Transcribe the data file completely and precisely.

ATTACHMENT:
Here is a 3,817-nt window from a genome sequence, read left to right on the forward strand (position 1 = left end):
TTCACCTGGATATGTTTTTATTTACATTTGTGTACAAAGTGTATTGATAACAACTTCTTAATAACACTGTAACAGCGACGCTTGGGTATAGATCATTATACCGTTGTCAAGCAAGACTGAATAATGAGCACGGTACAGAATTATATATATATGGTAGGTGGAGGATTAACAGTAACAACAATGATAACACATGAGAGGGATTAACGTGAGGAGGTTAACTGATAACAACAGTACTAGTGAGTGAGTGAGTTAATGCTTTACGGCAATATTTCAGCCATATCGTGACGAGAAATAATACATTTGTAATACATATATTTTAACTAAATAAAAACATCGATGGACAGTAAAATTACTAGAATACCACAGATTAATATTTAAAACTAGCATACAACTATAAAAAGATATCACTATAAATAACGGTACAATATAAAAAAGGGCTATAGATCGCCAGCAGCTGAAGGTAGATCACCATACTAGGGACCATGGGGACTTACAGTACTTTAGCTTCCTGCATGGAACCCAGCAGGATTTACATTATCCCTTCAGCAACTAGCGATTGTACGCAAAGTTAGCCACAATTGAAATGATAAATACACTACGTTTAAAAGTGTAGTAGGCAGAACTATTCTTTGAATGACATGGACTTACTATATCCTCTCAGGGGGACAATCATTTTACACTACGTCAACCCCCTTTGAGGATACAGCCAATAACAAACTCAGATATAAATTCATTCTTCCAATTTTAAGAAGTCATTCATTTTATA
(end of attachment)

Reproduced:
Here is a 3,817-nt window from a genome sequence, read left to right on the forward strand (position 1 = left end):
TTCACCTGGATATGTTTTTATTTACATTTGTGTACAAAGTGTATTGATAACAACTTCTTAATAACACTGTAACAGCGACGCTTGGGTATAGATCATTATACCGTTGTCAAGCAAGACTGAATAATGAGCACGGTACAGAATTATATATATATGGTAGGTGGAGGATTAACAGTAACAACAATGATAACACATGAGAGGGATTAACGTGAGGAGGTTAACTGATAACAACAGTACTAGTGAGTGAGTGAGTTAATGCTTTACGGCAATATTTCAGCCATATCGTGACGAGAAATAATACATTTGTAATACATATATTTTAACTAAATAAAAACATCGATGGACAGTAAAATTACTAGAATACCACAGATTAATATTTAAAACTAGCATACAACTATAAAAAGATATCACTATAAATAACGGTACAATATAAAAAAGGGCTATAGATCGCCAGCAGCTGAAGGTAGATCACCATACTAGGGACCATGGGGACTTACAGTACTTTAGCTTCCTGCATGGAACCCAGCAGGATTTACATTATCCCTTCAGCAACTAGCGATTGTACGCAAAGTTAGCCACAATTGAAATGATAAATACACTACGTTTAAAAGTGTAGTAGGCAGAACTATTCTTTGAATGACATGGACTTACTATATCCTCTCAGGGGGACAATCATTTTACACTACGTCAACCCCCTTTGAGGATACAGCCAATAACAAACTCAGATATAAATTCATTCTTCCAATTTTAAGAAGTCATTCATTTTATA